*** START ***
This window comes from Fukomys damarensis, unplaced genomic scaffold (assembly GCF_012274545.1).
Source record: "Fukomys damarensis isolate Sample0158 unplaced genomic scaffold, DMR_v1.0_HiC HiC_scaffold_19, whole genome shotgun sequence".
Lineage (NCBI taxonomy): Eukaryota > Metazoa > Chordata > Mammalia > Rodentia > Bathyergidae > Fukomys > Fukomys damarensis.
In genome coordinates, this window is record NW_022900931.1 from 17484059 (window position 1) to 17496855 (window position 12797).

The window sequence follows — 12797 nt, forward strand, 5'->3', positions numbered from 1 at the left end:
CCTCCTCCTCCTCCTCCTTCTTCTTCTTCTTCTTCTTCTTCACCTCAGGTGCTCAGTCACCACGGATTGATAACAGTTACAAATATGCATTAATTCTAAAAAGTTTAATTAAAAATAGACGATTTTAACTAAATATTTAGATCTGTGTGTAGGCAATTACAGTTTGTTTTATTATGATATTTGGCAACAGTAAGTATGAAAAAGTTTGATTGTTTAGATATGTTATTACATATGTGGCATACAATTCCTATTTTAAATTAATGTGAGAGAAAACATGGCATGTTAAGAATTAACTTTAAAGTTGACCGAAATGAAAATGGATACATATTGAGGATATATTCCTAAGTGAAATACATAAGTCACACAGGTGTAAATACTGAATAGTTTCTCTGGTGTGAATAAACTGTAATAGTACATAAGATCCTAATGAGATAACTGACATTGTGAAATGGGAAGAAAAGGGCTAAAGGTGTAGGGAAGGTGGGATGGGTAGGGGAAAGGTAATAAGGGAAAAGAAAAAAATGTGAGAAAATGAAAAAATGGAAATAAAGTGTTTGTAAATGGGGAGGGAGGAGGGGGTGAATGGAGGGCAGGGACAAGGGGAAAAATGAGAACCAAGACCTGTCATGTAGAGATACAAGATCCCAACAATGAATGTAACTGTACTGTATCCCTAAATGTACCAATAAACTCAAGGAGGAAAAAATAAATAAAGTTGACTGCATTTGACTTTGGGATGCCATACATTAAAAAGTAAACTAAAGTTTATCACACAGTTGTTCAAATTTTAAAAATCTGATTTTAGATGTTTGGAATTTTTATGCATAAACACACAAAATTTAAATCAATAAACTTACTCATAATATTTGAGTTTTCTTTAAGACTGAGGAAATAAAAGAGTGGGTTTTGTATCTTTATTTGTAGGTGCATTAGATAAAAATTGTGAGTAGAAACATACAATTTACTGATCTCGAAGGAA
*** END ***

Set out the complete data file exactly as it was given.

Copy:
This window comes from Fukomys damarensis, unplaced genomic scaffold (assembly GCF_012274545.1).
Source record: "Fukomys damarensis isolate Sample0158 unplaced genomic scaffold, DMR_v1.0_HiC HiC_scaffold_19, whole genome shotgun sequence".
Lineage (NCBI taxonomy): Eukaryota > Metazoa > Chordata > Mammalia > Rodentia > Bathyergidae > Fukomys > Fukomys damarensis.
In genome coordinates, this window is record NW_022900931.1 from 17484059 (window position 1) to 17496855 (window position 12797).

The window sequence follows — 12797 nt, forward strand, 5'->3', positions numbered from 1 at the left end:
CCTCCTCCTCCTCCTCCTTCTTCTTCTTCTTCTTCTTCTTCACCTCAGGTGCTCAGTCACCACGGATTGATAACAGTTACAAATATGCATTAATTCTAAAAAGTTTAATTAAAAATAGACGATTTTAACTAAATATTTAGATCTGTGTGTAGGCAATTACAGTTTGTTTTATTATGATATTTGGCAACAGTAAGTATGAAAAAGTTTGATTGTTTAGATATGTTATTACATATGTGGCATACAATTCCTATTTTAAATTAATGTGAGAGAAAACATGGCATGTTAAGAATTAACTTTAAAGTTGACCGAAATGAAAATGGATACATATTGAGGATATATTCCTAAGTGAAATACATAAGTCACACAGGTGTAAATACTGAATAGTTTCTCTGGTGTGAATAAACTGTAATAGTACATAAGATCCTAATGAGATAACTGACATTGTGAAATGGGAAGAAAAGGGCTAAAGGTGTAGGGAAGGTGGGATGGGTAGGGGAAAGGTAATAAGGGAAAAGAAAAAAATGTGAGAAAATGAAAAAATGGAAATAAAGTGTTTGTAAATGGGGAGGGAGGAGGGGGTGAATGGAGGGCAGGGACAAGGGGAAAAATGAGAACCAAGACCTGTCATGTAGAGATACAAGATCCCAACAATGAATGTAACTGTACTGTATCCCTAAATGTACCAATAAACTCAAGGAGGAAAAAATAAATAAAGTTGACTGCATTTGACTTTGGGATGCCATACATTAAAAAGTAAACTAAAGTTTATCACACAGTTGTTCAAATTTTAAAAATCTGATTTTAGATGTTTGGAATTTTTATGCATAAACACACAAAATTTAAATCAATAAACTTACTCATAATATTTGAGTTTTCTTTAAGACTGAGGAAATAAAAGAGTGGGTTTTGTATCTTTATTTGTAGGTGCATTAGATAAAAATTGTGAGTAGAAACATACAATTTACTGATCTCGAAGGAA